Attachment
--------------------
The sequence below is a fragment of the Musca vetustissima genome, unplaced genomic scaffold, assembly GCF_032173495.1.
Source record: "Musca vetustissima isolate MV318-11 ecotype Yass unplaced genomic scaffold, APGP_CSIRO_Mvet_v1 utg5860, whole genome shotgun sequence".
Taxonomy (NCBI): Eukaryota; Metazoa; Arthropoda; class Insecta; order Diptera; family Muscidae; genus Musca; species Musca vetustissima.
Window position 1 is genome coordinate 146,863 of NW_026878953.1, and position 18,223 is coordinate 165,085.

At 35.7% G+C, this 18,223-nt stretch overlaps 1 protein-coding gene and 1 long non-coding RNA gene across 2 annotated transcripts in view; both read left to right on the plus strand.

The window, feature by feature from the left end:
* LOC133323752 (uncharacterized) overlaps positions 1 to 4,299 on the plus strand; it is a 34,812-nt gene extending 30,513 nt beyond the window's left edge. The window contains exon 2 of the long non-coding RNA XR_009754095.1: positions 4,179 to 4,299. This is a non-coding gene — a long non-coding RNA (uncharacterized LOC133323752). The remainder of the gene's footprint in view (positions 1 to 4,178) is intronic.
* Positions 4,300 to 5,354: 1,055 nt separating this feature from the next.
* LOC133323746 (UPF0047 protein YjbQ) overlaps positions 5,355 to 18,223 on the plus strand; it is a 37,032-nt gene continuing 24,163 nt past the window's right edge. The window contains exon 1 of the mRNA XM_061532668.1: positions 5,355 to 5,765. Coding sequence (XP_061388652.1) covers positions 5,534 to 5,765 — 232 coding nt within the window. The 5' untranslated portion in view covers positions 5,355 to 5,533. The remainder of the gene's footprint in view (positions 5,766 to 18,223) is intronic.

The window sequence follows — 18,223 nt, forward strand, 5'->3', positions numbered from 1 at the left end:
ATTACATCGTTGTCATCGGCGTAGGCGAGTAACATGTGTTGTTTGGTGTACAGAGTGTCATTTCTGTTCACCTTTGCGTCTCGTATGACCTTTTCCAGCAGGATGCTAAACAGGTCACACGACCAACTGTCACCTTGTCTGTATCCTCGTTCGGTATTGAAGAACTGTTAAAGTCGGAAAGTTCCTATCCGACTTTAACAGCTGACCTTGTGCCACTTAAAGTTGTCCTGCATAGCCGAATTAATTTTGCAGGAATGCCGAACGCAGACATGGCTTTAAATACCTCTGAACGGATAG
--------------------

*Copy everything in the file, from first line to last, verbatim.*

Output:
The sequence below is a fragment of the Musca vetustissima genome, unplaced genomic scaffold, assembly GCF_032173495.1.
Source record: "Musca vetustissima isolate MV318-11 ecotype Yass unplaced genomic scaffold, APGP_CSIRO_Mvet_v1 utg5860, whole genome shotgun sequence".
Taxonomy (NCBI): Eukaryota; Metazoa; Arthropoda; class Insecta; order Diptera; family Muscidae; genus Musca; species Musca vetustissima.
Window position 1 is genome coordinate 146,863 of NW_026878953.1, and position 18,223 is coordinate 165,085.

At 35.7% G+C, this 18,223-nt stretch overlaps 1 protein-coding gene and 1 long non-coding RNA gene across 2 annotated transcripts in view; both read left to right on the plus strand.

The window, feature by feature from the left end:
* LOC133323752 (uncharacterized) overlaps positions 1 to 4,299 on the plus strand; it is a 34,812-nt gene extending 30,513 nt beyond the window's left edge. The window contains exon 2 of the long non-coding RNA XR_009754095.1: positions 4,179 to 4,299. This is a non-coding gene — a long non-coding RNA (uncharacterized LOC133323752). The remainder of the gene's footprint in view (positions 1 to 4,178) is intronic.
* Positions 4,300 to 5,354: 1,055 nt separating this feature from the next.
* LOC133323746 (UPF0047 protein YjbQ) overlaps positions 5,355 to 18,223 on the plus strand; it is a 37,032-nt gene continuing 24,163 nt past the window's right edge. The window contains exon 1 of the mRNA XM_061532668.1: positions 5,355 to 5,765. Coding sequence (XP_061388652.1) covers positions 5,534 to 5,765 — 232 coding nt within the window. The 5' untranslated portion in view covers positions 5,355 to 5,533. The remainder of the gene's footprint in view (positions 5,766 to 18,223) is intronic.

The window sequence follows — 18,223 nt, forward strand, 5'->3', positions numbered from 1 at the left end:
ATTACATCGTTGTCATCGGCGTAGGCGAGTAACATGTGTTGTTTGGTGTACAGAGTGTCATTTCTGTTCACCTTTGCGTCTCGTATGACCTTTTCCAGCAGGATGCTAAACAGGTCACACGACCAACTGTCACCTTGTCTGTATCCTCGTTCGGTATTGAAGAACTGTTAAAGTCGGAAAGTTCCTATCCGACTTTAACAGCTGACCTTGTGCCACTTAAAGTTGTCCTGCATAGCCGAATTAATTTTGCAGGAATGCCGAACGCAGACATGGCTTTAAATACCTCTGAACGGATAG